Open space tax passes by 51 votes |

Open space tax passes by 51 votes

Cliff Thompson

Three hundred and eighty-eight provisional ballots swung the vote count Thursday from a two-vote deficit – 5,454 to 5,456 – to a 51 vote approval of 5,658 to 5,607. That margin is greater by 23 votes than the one-half of 1 percent needed for a mandatory recount, said Eagle County and Recorder Clerk Sara Fisher.

The outcome, nine days after the mid-term elections because of the verifying process needed for the provisional ballots, has proponents pretty happy.

“It’s a lot better than the two votes down at the end of the regular voting,” said Andy Wiessner of Eagle County Citizens for Open Space. “It’s a tremendous opportunity for the county and the (Eagle Valley) Land Trust and GOCO and the federal government to work together to try and buy these Brotman parcels (former school sections near Edwards) and beautiful meadows along I-70 before they disappear forever.”

Wiessner called the victory “most gratifying.”

“I must have knocked on half the doors in Eagle County,” he said. “The people of Eagle County, like those in neighboring counties, have decided that a dedicated funding source is the only way to make headway on open-space preservation.”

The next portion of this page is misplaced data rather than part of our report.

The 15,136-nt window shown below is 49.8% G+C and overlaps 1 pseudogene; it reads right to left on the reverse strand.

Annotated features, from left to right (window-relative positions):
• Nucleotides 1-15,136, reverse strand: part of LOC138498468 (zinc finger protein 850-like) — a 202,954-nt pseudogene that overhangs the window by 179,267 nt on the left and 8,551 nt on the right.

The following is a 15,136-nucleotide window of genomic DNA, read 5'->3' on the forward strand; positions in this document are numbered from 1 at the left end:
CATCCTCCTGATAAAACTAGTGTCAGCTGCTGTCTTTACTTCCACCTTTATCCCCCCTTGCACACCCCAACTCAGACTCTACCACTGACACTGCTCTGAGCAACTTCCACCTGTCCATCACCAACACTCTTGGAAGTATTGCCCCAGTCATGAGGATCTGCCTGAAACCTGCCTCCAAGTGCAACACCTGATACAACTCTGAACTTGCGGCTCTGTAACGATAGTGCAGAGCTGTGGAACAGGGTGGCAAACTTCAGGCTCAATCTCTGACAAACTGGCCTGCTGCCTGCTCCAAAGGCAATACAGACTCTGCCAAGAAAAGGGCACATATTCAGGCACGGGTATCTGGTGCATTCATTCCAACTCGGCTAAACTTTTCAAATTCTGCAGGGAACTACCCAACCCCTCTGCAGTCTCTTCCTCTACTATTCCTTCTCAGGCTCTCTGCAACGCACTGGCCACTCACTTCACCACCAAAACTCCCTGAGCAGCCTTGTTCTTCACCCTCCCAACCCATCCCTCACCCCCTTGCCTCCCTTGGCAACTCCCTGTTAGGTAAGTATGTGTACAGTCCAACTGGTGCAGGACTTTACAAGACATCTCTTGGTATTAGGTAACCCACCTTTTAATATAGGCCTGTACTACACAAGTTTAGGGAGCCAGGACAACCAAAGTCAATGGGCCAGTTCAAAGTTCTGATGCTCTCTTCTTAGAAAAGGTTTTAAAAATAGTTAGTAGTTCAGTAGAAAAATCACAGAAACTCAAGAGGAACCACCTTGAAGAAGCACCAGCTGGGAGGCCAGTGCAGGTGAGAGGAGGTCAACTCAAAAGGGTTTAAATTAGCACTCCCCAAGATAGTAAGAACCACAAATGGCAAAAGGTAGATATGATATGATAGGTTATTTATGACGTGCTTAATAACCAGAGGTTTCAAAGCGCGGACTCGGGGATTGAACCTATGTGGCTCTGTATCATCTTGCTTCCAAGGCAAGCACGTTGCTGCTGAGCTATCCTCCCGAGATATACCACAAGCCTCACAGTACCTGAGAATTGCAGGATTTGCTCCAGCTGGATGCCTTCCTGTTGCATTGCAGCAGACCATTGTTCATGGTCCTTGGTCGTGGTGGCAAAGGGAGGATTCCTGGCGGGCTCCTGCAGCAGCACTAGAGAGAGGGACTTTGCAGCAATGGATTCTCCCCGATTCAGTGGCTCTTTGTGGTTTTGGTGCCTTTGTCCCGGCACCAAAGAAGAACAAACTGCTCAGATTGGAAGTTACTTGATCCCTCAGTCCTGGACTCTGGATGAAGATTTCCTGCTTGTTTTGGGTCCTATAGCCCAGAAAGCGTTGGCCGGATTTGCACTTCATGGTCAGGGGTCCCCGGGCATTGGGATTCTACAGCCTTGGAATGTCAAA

Summit, Pitkin and Routt Counties already had tax-supported open space. One of the organizations that will benefit from the funds generated for open space acquisition is the Eagle Valley Land Trust, an organization aiming to protect key pieces of land with either outright purchases or conservation easements. Money raised will be used to match fund from the lottery-funded Greater Outdoors Colorado Program, or GOCO, that offers funding for open space and park acquisition.

For Vail’s Tom Steinberg, the new tax has taken eight years to achieve.

“I can breathe again,” he said. “I’m overjoyed. Steinberg said the Vail real estate transfer tax, or RETT, which is used for open-space acquisition, has helped keep Vail from being developed “wall to wall.”

“The RETT has made Vail much more saleable,” he said.

The open space measure took nearly two years to reach the ballot. At the suggestion of the county commissioners, volunteers attempted to create a special district that overlapped the county’s boundaries.

But that strategy failed because it required approval of each metropolitan district with an existing recreation authority. Several of those had tax increases of their own and didn’t want the tax to compete with their tax increase proposals.

So the group reapproached the commissioners, who finally agreed last summer to put the measure before the voters.

The new tax will take effect Jan. 1. Revenue for open-space acquisition will not be available until property taxes are paid.

A nine-person committee, and representatives of incorporated and unincorporated areas will advise the county commissioners on open-space acquisitions.

The money from the tax will not be available until 2004, said County Administrator Jack Ingstad, because property tax bills for 2003 will not be paid until next year.

Steinberg, however, said the issue is slightly bitter sweet.

“I probably won’t be here to see it,” said Steinberg, 78. “I think long-term the people in Eagle County will think it’s a good thing.”

Cliff Thompson can be reached at 949-0555 ext 450 or

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